The Netherlands’ Public Prosecutor has rejected calls for an investigation into allegations of murder or manslaughter against four multinational tobacco companies, according to a number of media reports.

An Associated Press story described the decision as a blow to what Dutch anti-smoking organizations had hoped would be a new legal front in their battle against the tobacco industry.

Benedicte Ficq, the lawyer who filed the criminal complaint against the tobacco companies, said she would petition an appeals court to order prosecutors to investigate.

And Anne Marie van Veen, a lung cancer patient who is one of the complainants was quoted as saying, “We won’t give up the fight”.

Ficq filed what she called a world’s-first criminal complaint in 2016 seeking a prosecution on behalf of Van Veen, another ex-smoker and a youth smoking prevention organization. Hospitals, doctors and other groups later joined the call.

Ficq had called for the prosecution of Philip Morris, British American Tobacco, Japan Tobacco International and Imperial Tobacco Benelux.

The complaint alleged that the tobacco companies were liable because of ‘the large-scale, decades-long and ongoing production and sale of addictive tobacco products in the Netherlands’. It alleged also that tobacco companies had acted in such a way as to render misleading the results of laboratory tests aimed at determining tar, nicotine and carbon monoxide deliveries.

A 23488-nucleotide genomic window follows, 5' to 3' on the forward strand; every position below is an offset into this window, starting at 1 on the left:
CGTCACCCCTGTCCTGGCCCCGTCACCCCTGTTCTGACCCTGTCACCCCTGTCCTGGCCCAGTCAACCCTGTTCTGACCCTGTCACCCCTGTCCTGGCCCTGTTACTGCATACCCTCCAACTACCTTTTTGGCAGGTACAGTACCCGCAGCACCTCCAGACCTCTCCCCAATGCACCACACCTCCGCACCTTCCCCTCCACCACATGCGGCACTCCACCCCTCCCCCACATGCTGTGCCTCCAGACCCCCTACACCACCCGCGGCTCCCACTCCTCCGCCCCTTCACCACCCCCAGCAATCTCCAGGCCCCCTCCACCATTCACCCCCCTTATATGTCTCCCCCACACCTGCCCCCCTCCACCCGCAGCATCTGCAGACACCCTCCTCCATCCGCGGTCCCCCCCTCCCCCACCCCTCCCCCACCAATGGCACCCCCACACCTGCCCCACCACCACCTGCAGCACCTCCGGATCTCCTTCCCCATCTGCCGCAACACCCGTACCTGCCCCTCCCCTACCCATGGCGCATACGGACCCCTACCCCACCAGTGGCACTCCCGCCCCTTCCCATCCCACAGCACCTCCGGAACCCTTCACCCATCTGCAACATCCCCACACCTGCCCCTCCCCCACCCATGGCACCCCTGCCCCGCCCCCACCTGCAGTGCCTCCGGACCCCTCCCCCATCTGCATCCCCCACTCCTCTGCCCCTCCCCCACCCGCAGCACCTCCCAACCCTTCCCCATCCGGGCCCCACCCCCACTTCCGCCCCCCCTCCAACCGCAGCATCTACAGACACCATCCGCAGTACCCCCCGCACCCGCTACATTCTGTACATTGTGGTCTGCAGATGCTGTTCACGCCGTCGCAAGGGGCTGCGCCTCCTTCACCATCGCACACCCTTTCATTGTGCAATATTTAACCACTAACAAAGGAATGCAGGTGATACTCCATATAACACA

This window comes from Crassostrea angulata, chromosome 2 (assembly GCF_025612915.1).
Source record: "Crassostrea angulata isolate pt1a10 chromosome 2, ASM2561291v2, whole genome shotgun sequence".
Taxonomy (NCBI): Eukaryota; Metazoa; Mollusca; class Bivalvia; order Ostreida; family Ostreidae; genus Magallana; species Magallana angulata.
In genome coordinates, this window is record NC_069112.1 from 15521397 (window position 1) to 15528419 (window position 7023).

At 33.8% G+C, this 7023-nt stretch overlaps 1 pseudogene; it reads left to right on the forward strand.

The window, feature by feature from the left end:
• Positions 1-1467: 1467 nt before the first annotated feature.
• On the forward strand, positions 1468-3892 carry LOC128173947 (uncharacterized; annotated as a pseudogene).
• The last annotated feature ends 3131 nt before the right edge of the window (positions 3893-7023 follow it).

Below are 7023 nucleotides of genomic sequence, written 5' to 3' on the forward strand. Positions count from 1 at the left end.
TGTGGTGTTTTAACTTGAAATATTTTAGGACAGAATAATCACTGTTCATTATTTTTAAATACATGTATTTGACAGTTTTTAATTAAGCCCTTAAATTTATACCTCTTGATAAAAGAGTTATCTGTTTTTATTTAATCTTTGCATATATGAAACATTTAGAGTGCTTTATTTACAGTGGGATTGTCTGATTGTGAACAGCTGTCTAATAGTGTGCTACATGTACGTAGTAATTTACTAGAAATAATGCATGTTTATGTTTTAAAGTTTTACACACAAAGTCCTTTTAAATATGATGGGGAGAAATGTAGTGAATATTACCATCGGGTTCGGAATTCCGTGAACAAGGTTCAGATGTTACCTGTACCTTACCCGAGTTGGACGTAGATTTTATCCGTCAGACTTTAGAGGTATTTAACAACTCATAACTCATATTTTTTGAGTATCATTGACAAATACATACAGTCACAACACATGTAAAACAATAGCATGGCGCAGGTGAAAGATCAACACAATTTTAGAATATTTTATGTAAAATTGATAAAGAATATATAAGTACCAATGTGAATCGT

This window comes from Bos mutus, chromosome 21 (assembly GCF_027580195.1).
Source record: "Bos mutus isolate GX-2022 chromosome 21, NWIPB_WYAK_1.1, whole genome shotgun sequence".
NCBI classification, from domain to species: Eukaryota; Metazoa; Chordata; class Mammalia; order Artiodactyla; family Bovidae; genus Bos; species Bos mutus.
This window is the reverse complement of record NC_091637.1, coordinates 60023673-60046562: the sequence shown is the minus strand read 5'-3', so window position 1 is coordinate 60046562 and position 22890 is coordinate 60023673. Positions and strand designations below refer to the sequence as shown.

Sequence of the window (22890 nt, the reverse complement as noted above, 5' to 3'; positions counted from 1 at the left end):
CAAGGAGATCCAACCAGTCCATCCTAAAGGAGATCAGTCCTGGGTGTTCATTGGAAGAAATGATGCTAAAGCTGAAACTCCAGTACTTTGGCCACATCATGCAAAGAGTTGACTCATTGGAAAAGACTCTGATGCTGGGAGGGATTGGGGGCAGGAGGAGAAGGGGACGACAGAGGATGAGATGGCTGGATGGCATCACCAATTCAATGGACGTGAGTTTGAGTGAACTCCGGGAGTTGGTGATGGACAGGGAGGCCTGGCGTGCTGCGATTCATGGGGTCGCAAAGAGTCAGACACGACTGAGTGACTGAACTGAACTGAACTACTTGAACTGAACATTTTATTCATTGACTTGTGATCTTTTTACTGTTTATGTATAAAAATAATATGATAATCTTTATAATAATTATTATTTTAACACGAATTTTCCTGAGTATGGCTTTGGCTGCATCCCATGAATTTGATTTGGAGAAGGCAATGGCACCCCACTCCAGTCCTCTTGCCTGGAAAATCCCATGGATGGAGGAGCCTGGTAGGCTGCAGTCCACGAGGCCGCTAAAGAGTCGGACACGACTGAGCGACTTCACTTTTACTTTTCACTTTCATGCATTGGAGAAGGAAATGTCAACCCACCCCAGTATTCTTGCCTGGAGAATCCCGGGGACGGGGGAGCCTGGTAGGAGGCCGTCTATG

But the Dutch Public Prosecution Service (DPPS) said in a written statement that it saw no prospect within current laws of a conviction.

‘Smoking is deadly and the design of cigarettes does add to this but according to the DPPS, the tobacco manufacturers have not acted in violation of either the law or the current regulatory framework,’ the DPPS said in an English-language statement.

Prosecutors added that tobacco companies could not be held criminally liable for the deaths or ill health of smokers because smokers knowingly exposed themselves to health risks.

‘Not everyone starts to smoke and there are people who do manage to stop,’ the DPPS said. ‘This element of freedom of choice in the chain of cause and effect means that the negative consequences of smoking cannot be attributed to the tobacco manufacturers under criminal law.’  

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